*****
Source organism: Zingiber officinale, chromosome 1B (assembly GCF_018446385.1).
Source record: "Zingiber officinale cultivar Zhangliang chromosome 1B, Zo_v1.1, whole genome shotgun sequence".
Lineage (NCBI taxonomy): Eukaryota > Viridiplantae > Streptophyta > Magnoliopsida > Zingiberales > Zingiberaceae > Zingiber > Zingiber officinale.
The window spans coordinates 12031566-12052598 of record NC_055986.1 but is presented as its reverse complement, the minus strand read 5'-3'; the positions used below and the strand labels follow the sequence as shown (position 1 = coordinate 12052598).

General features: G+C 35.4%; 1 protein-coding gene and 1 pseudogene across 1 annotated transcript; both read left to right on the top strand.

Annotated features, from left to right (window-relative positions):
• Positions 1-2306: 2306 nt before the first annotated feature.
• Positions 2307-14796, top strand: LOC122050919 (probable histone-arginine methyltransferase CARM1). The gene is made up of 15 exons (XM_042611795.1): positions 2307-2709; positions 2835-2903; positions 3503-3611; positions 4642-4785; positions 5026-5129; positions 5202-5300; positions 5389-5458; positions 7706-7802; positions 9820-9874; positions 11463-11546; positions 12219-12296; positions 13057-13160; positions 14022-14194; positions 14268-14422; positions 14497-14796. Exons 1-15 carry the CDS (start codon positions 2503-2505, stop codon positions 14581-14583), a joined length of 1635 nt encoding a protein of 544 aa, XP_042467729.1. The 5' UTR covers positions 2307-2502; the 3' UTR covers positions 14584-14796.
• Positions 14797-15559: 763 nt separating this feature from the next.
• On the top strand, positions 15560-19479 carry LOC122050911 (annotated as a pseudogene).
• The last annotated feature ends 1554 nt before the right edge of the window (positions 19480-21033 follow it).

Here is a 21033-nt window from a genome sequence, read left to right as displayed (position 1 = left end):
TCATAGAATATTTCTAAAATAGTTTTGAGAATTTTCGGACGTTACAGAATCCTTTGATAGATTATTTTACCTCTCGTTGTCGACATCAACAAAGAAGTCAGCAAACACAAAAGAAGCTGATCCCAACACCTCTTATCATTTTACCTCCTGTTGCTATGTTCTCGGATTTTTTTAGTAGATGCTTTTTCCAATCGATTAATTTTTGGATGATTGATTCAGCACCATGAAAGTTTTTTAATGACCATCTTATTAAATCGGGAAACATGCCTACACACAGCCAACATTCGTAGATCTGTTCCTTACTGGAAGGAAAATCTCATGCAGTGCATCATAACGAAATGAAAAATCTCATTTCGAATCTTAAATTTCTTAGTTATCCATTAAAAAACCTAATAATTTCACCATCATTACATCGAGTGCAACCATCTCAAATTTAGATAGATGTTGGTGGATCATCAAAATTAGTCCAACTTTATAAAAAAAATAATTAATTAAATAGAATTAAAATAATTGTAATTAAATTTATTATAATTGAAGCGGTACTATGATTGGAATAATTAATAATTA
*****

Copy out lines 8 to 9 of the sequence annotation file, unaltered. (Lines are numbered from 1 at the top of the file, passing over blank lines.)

• Positions 2307-14796, top strand: LOC122050919 (probable histone-arginine methyltransferase CARM1). The gene is made up of 15 exons (XM_042611795.1): positions 2307-2709; positions 2835-2903; positions 3503-3611; positions 4642-4785; positions 5026-5129; positions 5202-5300; positions 5389-5458; positions 7706-7802; positions 9820-9874; positions 11463-11546; positions 12219-12296; positions 13057-13160; positions 14022-14194; positions 14268-14422; positions 14497-14796. Exons 1-15 carry the CDS (start codon positions 2503-2505, stop codon positions 14581-14583), a joined length of 1635 nt encoding a protein of 544 aa, XP_042467729.1. The 5' UTR covers positions 2307-2502; the 3' UTR covers positions 14584-14796.
• Positions 14797-15559: 763 nt separating this feature from the next.